There are flowers which live in villages and cities, but people who also live in villages and cities are so stupid that they hardly know a flower city when they see it. This morning we are going to visit a golden city where the people are all dressed in yellow, and where they live together in families; and the families all live on top of their little, green, shingled houses, which are set in even rows along the street. In each of these families, there are some flowers whose business it is to furnish nectar and pollen and to produce fruits which have fuzzy balloons; while there are other flowers in each family which wave yellow banners to all the insects that pass by and signal them with a code of their own, thus: 'Here, right this way is a flower family that needs a bee or a beetle or an insect of some sort to bring it pollen from abroad, so that it can ripen its seed; and it will give nectar and plenty of pollen in exchange.' Of course, if the flowers could walk around like people, or fly like insects, they could fetch and carry their own pollen, but as it is, they have to depend upon insect messengers to do this for them. Let us see who of us will be the first to guess what the name of this golden city is, and who will be the first to find it.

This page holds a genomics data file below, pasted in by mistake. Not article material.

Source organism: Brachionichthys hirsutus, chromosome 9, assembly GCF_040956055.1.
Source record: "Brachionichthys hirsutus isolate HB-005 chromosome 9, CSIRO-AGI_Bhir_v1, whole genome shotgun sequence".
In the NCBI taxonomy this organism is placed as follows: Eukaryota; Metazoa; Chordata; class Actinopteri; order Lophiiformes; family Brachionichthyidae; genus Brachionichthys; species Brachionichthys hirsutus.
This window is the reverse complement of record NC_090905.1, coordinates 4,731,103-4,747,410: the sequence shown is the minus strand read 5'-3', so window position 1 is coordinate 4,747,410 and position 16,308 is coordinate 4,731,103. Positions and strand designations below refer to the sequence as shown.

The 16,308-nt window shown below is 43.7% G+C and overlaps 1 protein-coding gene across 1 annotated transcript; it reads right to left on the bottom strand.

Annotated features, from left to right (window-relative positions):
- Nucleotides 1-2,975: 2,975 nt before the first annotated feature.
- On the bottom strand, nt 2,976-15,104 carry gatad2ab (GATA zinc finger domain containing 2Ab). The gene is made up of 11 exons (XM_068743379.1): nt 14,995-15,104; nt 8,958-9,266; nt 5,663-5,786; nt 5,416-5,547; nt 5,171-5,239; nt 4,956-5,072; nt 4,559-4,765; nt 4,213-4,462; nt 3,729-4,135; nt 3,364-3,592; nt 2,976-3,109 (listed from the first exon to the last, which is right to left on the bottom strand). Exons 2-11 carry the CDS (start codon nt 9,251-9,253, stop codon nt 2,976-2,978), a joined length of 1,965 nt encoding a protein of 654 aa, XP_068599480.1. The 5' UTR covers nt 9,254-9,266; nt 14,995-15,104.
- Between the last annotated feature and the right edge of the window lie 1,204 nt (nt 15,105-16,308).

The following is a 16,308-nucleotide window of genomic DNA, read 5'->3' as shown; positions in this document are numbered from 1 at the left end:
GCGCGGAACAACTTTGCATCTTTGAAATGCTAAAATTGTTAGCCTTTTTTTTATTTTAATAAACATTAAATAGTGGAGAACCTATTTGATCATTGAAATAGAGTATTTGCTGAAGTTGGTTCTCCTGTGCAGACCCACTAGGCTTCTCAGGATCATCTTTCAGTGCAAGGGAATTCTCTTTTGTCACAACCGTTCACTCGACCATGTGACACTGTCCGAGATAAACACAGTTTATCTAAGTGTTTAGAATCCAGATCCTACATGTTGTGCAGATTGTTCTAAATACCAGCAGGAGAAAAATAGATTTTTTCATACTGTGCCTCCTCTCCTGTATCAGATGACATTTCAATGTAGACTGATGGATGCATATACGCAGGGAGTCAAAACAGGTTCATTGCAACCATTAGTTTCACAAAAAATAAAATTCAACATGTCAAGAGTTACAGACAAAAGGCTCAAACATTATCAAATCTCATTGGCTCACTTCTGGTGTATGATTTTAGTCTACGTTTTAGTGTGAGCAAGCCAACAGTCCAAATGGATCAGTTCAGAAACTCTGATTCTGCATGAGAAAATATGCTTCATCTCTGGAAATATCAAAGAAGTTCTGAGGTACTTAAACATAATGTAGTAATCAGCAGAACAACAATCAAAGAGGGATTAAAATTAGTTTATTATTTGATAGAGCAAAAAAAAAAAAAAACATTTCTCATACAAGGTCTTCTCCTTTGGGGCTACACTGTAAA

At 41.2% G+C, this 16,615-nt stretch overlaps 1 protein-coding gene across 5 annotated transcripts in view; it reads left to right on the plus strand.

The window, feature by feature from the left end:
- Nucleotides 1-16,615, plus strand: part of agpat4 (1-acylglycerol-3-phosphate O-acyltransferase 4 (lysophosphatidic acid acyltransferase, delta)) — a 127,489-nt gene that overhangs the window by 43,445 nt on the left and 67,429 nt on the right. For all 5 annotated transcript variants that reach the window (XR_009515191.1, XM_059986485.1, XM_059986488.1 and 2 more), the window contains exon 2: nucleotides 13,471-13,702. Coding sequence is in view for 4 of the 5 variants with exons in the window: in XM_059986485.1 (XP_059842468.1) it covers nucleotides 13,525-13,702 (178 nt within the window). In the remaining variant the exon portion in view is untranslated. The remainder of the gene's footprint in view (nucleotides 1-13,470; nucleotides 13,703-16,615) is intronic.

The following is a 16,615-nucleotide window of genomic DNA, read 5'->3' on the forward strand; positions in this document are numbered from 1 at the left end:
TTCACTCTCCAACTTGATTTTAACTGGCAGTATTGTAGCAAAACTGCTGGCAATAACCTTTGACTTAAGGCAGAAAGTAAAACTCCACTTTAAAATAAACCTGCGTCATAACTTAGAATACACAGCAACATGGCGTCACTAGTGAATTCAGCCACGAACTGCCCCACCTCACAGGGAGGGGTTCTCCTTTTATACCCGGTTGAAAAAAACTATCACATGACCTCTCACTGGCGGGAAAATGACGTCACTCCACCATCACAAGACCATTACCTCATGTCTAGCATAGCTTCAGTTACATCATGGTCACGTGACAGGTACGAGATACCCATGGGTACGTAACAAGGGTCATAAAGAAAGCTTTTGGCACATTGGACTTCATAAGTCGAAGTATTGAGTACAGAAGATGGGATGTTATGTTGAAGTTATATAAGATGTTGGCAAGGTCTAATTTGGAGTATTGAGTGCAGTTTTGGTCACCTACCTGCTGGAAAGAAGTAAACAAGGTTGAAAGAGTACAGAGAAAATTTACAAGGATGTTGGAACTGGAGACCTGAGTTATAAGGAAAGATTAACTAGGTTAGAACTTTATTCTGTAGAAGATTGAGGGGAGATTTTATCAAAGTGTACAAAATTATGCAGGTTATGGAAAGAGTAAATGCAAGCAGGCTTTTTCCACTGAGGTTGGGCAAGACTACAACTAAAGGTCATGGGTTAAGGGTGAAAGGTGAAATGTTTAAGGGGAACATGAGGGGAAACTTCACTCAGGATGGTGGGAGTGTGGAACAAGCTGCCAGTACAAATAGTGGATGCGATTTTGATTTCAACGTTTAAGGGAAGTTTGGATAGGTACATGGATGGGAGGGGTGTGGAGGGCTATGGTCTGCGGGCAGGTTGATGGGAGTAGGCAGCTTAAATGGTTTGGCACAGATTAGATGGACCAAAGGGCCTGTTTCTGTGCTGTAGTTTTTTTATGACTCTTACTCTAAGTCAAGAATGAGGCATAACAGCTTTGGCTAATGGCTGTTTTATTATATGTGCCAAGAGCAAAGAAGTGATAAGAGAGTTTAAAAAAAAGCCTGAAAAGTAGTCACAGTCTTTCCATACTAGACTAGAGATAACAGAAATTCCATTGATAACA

Joining in with Barb at Handbook of Nature Study today, we were on the look out all week for the golden city. Luckily, Big Daddy (Ryan) has the green thumb in the family and was able to pick out a nice golden city for us to go and explore. Our "challenge" was to:
Take a "field excursion" to look for goldenrod. In my research I discovered that there are over a hundred species of goldenrod in North America and they can be found in meadows, pastures, and alongside roads and in ditches. Their brilliant yellow color will alert you to their little "golden cities".After reading up, we were all ready to find this interesting flower. The weather was cloudy and only 50 degrees when we went out on this fall afternoon.
The Handbook of Nature Study suggests on page 506 to notice where you found the goldenrod growing. Did you find more than one kind of goldenrod? How many insects did you find visiting the goldenrod's flowers? Did you find any galls growing on the goldenrod?
Anna Botsford Comstock says to not worry so much about identifying a particular species since they are difficult to distinguish.
These girls were proud of the tea biscuits they made this morning from their cookbook Tea and Cake with the Saints by Alice Cantrell...